The background stories of my creative practice project
Both my mother and father were literati and painters, educated in Indonesia and Mainland China in the 1950s. They went to China to obtain their undergraduate degree in agriculture after finishing their secondary school education in Indonesia when they were about sixteen years old. In 1949, because of the call from Chairman Mao, my parents decided to leave their home-towns (my father was in Jakarta, my mother in Surabaya) and moved to China to help build the new China. Twenty-four years later in 1973 (when I was three years old), due to the ‘Great Proletarian Cultural Revolution’ in Mainland China, my family moved to Hong Kong.
My acquaintance with Chinese ink, scroll paper, seal, brush, traditional Chinese calligraphy and painting was made through my family when I was about 9 years old. In fact, I was regarded as a hyperactive child when I was in primary school and the main symptoms of hyperactivity include inattention, impulsivity and excessive activity. My mother, therefore, decided to introduce me to traditional ‘ink-related’ knowledge, and demonstrated to me all the steps of ink and seal making, calligraphy and painting in order to strengthen my level of concentration and self-discipline.
Ever since that moment I was surrounded by these traditional materials, and I soon began to feel very excited with my art practice. This affection for ink painting and calligraphy has remained deeply rooted in my mind and soul, accompanying me in my later studies of design, fine art and media art.
The transition of Hong Kong from being a British colony into a Chinese city nurtured my future direction of creation in an irrevocable manner. Since 1997, Hong Kong has been a Special Administrative Region (SAR) with its own policies, laws, financial system, passports, and so on. Hong Kong has operated under the ‘one country, two systems’ principle for almost fifteen years, and local residents have been living under the influence of Eastern and Western cultures for more than a hundred years. In fact, Hong Kong has developed a unique culture that can be seen and felt from different perspectives.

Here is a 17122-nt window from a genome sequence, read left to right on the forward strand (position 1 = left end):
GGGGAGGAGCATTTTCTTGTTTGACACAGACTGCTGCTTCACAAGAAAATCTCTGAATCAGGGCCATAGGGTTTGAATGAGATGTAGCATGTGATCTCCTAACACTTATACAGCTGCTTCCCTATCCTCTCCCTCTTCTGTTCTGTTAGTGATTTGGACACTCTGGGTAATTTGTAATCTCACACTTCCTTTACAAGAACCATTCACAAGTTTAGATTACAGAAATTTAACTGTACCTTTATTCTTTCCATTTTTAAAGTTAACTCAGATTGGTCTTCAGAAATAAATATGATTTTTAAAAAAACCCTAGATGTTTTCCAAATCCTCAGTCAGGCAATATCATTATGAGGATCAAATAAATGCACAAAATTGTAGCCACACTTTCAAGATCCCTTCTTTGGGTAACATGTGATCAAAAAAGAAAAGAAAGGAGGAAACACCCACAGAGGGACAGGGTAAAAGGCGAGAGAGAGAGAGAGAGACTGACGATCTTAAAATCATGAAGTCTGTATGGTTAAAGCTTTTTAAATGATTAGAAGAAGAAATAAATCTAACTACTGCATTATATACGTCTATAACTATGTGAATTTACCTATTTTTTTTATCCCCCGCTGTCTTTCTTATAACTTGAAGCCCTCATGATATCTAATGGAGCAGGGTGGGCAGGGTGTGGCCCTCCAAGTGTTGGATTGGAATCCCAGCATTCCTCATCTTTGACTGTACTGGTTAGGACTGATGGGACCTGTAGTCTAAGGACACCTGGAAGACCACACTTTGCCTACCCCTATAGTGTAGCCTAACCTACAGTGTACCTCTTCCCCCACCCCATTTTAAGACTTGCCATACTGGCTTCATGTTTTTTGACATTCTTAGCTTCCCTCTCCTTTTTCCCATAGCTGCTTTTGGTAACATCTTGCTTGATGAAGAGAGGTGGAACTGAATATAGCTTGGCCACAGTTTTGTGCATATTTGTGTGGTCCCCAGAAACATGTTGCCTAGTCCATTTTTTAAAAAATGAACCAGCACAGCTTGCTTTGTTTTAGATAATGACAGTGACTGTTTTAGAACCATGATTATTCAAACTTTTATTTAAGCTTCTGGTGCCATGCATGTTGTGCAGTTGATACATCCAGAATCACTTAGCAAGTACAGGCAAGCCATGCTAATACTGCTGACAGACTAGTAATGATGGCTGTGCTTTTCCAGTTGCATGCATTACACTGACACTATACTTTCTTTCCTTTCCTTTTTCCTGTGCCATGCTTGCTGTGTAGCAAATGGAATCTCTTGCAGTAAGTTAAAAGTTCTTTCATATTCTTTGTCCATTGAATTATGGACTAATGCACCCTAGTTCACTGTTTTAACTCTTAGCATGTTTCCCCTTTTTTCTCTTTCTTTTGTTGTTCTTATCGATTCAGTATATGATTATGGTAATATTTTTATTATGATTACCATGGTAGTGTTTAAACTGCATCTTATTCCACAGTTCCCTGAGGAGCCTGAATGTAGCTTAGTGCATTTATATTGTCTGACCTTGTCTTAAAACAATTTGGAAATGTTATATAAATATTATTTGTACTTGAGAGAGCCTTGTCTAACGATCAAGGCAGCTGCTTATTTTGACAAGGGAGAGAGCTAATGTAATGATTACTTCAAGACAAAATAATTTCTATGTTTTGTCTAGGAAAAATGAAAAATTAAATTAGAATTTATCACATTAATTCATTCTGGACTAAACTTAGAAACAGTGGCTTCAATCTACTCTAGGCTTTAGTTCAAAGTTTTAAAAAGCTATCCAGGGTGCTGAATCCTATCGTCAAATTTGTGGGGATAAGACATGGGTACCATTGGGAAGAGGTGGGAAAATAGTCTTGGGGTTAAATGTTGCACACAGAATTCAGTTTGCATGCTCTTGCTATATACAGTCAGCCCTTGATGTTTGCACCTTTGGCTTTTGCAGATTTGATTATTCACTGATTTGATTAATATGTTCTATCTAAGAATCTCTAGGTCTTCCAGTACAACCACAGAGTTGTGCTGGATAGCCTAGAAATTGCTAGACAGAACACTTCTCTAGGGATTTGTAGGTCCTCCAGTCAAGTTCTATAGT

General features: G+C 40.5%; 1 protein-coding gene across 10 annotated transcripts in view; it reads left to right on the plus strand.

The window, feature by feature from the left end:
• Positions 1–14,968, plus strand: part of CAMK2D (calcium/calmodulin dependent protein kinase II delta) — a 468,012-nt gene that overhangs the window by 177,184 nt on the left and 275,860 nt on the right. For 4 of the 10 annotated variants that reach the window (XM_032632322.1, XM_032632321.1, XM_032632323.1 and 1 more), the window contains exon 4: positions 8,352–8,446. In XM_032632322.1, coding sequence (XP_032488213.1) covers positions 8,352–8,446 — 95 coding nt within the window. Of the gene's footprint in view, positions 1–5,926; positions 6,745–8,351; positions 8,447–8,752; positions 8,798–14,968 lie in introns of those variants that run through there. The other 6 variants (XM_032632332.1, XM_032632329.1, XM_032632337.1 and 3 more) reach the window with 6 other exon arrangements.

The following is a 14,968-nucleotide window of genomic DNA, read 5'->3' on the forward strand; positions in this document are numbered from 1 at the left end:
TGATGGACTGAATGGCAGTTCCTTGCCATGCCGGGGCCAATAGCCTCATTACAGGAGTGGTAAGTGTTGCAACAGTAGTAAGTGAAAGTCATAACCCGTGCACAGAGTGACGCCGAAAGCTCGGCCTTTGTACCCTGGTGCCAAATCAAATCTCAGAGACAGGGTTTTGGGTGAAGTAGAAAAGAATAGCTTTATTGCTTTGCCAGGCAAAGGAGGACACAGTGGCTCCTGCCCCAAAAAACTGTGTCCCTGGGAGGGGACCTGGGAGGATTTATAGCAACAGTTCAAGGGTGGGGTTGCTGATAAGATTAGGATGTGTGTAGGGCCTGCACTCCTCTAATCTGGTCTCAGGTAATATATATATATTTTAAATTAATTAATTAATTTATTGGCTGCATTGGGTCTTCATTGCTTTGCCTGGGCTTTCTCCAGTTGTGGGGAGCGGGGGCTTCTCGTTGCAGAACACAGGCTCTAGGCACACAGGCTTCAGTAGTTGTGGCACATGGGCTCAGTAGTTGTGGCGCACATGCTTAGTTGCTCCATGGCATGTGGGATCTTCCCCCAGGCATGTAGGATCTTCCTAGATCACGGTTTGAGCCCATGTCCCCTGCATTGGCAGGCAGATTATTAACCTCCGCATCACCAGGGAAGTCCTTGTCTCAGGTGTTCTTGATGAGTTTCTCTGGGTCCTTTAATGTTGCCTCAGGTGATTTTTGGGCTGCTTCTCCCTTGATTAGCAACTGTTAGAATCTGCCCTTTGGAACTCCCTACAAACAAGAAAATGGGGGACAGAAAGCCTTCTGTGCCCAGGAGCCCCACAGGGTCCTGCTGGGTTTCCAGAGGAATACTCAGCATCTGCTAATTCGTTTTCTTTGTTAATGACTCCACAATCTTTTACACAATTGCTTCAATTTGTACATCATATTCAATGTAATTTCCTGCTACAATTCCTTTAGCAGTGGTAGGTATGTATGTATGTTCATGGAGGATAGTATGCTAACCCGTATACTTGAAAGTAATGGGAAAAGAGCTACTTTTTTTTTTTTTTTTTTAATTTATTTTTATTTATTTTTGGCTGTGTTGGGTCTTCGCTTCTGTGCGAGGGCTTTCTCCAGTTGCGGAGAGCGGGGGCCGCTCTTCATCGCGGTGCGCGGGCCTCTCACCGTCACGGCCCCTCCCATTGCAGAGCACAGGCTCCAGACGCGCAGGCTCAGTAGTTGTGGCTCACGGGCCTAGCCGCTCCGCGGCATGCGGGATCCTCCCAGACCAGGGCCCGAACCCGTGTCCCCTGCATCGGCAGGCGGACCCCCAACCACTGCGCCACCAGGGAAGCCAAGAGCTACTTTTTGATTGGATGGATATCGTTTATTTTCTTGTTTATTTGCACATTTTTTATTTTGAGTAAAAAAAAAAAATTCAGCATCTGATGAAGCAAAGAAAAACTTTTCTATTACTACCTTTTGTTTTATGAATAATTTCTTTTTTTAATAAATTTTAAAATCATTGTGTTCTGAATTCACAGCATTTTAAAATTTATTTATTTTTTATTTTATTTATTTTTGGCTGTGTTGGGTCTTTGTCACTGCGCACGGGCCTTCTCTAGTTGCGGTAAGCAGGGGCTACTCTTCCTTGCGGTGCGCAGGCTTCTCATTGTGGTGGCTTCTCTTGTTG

In fact, it is rather difficult to identify the sources of certain expressions. I tend to be more sensitive to my relation to China than many other residents of Hong Kong, because of my birth-roots in Mainland China. I wondered if I should I feel shame at using and speaking Chinglish? This feeling triggered my interests in the meaning of Chinese language items and my Hong Kong identity. As my parents were Chinese Indonesians, we had few relatives in Hong Kong. My parents, my sister and I needed to learn Cantonese but found it hard to rid our speech of its lingering Mandarin accent. Since childhood, I needed to manage up to four different languages and dialects (Mandarin, Cantonese, Indonesian, and English) at the same time, and have acquired adeptness in three cultures (those of Mainland China, Indonesia, and Hong Kong). I always encountered myriad cultural influences when interacting with my friends and family.
In 1997, Hong Kong reunited with the People’s Republic of China. Questions began to linger in my mind. Is Hong Kong a country, a state, or a city? Am I Indonesian Chinese, Chinese, Chinese-born Hong Kong person, or Hong Kongese? These issues have confused me for as long as I have thought about them. This social issue has inspired my later research direction and my practice in several different contextual layers.